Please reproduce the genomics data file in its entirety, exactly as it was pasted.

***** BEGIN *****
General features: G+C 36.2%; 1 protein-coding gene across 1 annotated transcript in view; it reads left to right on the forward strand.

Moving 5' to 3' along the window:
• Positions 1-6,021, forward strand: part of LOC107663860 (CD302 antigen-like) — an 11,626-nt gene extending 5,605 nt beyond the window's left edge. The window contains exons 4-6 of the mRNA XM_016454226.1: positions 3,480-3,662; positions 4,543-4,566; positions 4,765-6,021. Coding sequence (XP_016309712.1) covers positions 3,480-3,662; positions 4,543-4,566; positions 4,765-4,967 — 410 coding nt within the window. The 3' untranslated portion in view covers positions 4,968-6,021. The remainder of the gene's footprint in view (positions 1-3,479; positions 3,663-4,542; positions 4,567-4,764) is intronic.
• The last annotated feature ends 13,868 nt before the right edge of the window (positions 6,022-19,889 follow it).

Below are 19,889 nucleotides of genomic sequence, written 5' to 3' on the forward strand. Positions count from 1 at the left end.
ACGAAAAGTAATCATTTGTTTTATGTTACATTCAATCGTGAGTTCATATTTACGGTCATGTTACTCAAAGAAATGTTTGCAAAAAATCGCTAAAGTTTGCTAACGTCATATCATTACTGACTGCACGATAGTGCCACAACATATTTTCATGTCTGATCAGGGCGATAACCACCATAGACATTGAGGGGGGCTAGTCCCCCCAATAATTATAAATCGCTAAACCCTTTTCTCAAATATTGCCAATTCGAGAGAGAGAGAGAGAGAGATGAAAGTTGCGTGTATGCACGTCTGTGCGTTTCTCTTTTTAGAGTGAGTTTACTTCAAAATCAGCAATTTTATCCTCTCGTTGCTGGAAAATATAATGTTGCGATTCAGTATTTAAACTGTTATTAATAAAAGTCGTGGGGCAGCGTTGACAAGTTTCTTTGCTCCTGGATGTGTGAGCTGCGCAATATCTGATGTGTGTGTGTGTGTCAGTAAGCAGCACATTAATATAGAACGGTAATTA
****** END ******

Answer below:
General features: G+C 36.2%; 1 protein-coding gene across 1 annotated transcript in view; it reads left to right on the forward strand.

Moving 5' to 3' along the window:
• Positions 1-6,021, forward strand: part of LOC107663860 (CD302 antigen-like) — an 11,626-nt gene extending 5,605 nt beyond the window's left edge. The window contains exons 4-6 of the mRNA XM_016454226.1: positions 3,480-3,662; positions 4,543-4,566; positions 4,765-6,021. Coding sequence (XP_016309712.1) covers positions 3,480-3,662; positions 4,543-4,566; positions 4,765-4,967 — 410 coding nt within the window. The 3' untranslated portion in view covers positions 4,968-6,021. The remainder of the gene's footprint in view (positions 1-3,479; positions 3,663-4,542; positions 4,567-4,764) is intronic.
• The last annotated feature ends 13,868 nt before the right edge of the window (positions 6,022-19,889 follow it).

Below are 19,889 nucleotides of genomic sequence, written 5' to 3' on the forward strand. Positions count from 1 at the left end.
ACGAAAAGTAATCATTTGTTTTATGTTACATTCAATCGTGAGTTCATATTTACGGTCATGTTACTCAAAGAAATGTTTGCAAAAAATCGCTAAAGTTTGCTAACGTCATATCATTACTGACTGCACGATAGTGCCACAACATATTTTCATGTCTGATCAGGGCGATAACCACCATAGACATTGAGGGGGGCTAGTCCCCCCAATAATTATAAATCGCTAAACCCTTTTCTCAAATATTGCCAATTCGAGAGAGAGAGAGAGAGAGATGAAAGTTGCGTGTATGCACGTCTGTGCGTTTCTCTTTTTAGAGTGAGTTTACTTCAAAATCAGCAATTTTATCCTCTCGTTGCTGGAAAATATAATGTTGCGATTCAGTATTTAAACTGTTATTAATAAAAGTCGTGGGGCAGCGTTGACAAGTTTCTTTGCTCCTGGATGTGTGAGCTGCGCAATATCTGATGTGTGTGTGTGTGTCAGTAAGCAGCACATTAATATAGAACGGTAATTA